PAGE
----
The Natural Resources Conservation Service (NRCS) installs, operates and maintains an extensive, automated system call SNOTEL (short for Snow Telemetry). SNOTEL is designed to collect snowpack and related climatic data in the Western U.S. and Alaska. In 1935, NRCS, then the Soil Conservation Service, established a formal cooperative Snow Survey and Water Supply Forecasting (SSWSF) Program to conduct snow surveys and develop accurate and reliable water supply forecasts. The Program operates under technical guidance from the NRCS National Water and Climate Center (NWCC).
With the majority of the water supply in the West arriving in the form of snow, data on snowpack provide critical information to decision makers and water managers. SNOTEL provides a reliable, cost effective way to collect snowpack and other meteorological data needed to produce water supply forecasts and support the resource management activities of NRCS and others.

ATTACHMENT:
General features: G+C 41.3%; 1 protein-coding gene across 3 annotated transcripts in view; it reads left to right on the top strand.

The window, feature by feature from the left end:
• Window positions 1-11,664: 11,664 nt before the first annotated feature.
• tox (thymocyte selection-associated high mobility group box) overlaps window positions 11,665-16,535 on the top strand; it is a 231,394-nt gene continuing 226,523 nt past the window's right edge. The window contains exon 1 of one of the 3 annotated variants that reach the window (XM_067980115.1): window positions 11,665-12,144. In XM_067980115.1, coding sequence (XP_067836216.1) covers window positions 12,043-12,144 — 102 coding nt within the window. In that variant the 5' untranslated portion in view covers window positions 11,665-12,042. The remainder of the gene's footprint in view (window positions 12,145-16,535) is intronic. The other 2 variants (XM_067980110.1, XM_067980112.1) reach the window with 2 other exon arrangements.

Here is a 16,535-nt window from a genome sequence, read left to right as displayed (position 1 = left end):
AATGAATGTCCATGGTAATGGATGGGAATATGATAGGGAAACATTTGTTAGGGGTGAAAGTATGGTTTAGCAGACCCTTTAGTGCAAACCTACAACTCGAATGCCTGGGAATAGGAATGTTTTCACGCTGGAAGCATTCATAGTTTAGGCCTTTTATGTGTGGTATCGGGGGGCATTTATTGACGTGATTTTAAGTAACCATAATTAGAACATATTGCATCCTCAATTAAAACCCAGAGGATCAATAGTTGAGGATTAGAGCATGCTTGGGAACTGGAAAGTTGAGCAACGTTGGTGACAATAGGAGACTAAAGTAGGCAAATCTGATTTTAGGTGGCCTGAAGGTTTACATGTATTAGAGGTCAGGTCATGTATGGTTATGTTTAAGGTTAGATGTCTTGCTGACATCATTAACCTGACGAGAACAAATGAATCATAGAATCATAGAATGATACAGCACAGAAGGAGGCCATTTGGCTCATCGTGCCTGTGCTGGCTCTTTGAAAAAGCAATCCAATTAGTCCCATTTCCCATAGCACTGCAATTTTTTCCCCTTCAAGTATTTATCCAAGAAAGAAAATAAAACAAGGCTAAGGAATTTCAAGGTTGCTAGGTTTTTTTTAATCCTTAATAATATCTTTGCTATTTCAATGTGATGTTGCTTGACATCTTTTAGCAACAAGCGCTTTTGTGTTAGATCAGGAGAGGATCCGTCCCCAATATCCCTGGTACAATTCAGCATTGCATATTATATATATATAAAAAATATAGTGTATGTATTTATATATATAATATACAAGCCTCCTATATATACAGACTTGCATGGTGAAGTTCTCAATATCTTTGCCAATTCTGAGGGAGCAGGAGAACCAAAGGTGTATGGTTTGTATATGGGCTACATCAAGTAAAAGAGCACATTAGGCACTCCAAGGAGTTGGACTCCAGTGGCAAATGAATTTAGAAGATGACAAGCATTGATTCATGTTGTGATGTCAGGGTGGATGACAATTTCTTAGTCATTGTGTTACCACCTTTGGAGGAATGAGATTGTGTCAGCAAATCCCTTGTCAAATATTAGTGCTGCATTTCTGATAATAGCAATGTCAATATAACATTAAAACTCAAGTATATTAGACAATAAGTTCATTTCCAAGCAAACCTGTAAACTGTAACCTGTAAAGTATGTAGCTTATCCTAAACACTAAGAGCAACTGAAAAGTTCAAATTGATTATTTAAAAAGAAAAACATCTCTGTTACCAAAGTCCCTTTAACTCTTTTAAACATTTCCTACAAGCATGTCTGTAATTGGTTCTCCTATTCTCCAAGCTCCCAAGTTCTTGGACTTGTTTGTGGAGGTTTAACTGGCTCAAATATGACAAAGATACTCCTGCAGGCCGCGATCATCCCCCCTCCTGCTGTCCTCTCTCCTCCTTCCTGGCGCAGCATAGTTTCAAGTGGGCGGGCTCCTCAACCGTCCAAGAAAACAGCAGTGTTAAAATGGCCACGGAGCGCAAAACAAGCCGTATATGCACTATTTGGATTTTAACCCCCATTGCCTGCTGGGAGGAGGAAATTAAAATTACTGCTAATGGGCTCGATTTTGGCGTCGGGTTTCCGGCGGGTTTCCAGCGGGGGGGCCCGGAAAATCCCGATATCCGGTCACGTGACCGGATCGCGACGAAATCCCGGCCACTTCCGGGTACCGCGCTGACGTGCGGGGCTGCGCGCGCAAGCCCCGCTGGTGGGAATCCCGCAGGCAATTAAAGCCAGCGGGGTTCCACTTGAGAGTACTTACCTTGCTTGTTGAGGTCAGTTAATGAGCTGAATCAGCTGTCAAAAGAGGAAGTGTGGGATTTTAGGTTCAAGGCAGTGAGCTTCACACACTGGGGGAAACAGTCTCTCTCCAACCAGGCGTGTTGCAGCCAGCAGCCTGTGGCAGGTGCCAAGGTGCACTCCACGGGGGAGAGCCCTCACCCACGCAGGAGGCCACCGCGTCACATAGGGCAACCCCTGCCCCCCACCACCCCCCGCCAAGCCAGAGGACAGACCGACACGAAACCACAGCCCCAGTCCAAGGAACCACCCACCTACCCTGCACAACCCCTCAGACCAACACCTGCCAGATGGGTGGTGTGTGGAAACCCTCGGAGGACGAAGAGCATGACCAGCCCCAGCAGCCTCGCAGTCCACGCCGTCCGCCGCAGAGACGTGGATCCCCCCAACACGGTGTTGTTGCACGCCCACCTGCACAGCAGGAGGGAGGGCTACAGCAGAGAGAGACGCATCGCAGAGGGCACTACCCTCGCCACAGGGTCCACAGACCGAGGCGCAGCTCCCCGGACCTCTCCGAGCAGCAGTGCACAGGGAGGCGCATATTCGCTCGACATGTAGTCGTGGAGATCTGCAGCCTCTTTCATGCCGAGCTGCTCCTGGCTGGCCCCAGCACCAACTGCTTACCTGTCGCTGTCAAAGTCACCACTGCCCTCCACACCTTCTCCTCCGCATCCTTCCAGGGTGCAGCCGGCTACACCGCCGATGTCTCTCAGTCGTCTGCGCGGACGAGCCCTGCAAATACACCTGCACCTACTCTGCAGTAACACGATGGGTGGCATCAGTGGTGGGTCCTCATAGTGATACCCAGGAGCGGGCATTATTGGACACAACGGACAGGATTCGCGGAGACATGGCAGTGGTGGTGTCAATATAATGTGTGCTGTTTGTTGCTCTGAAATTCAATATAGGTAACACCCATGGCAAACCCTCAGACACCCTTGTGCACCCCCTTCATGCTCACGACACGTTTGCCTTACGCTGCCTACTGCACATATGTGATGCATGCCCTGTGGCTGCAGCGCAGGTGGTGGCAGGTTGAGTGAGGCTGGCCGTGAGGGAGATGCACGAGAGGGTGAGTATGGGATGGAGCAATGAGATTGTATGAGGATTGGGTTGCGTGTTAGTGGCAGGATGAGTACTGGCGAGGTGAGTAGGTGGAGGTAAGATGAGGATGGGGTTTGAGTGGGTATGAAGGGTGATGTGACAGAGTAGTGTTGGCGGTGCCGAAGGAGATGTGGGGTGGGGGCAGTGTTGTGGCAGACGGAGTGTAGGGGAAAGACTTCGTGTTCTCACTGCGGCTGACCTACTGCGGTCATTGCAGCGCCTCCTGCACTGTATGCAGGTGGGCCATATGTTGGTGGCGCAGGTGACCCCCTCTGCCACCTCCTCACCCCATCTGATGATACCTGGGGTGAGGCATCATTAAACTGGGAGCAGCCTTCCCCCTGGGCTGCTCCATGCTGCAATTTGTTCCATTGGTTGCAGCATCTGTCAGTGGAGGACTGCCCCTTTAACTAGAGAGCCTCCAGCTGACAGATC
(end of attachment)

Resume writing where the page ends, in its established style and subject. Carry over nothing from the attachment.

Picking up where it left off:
The SSWSF Program has grown into a network of 1,185 manually-measured snow courses and 858 automated SNOTEL stations in 13 Western states, including Alaska. The Program provides streamflow forecasts at 673 stream gages in the West. The data, as well as related reports, are made available — in near real-time for SNOTEL sites — to private industry; Federal, State and local government entities; and to private citizens through an extensive Internet.
The modern SNOTEL network also provides data for climate studies, air and water quality investigations, climate change and endangered species habitat analysis. The high-elevation watershed locations, broad coverage and real-time operation of the network provide important data to researchers, river and reservoir managers, emergency managers, recreation managers and power generation companies.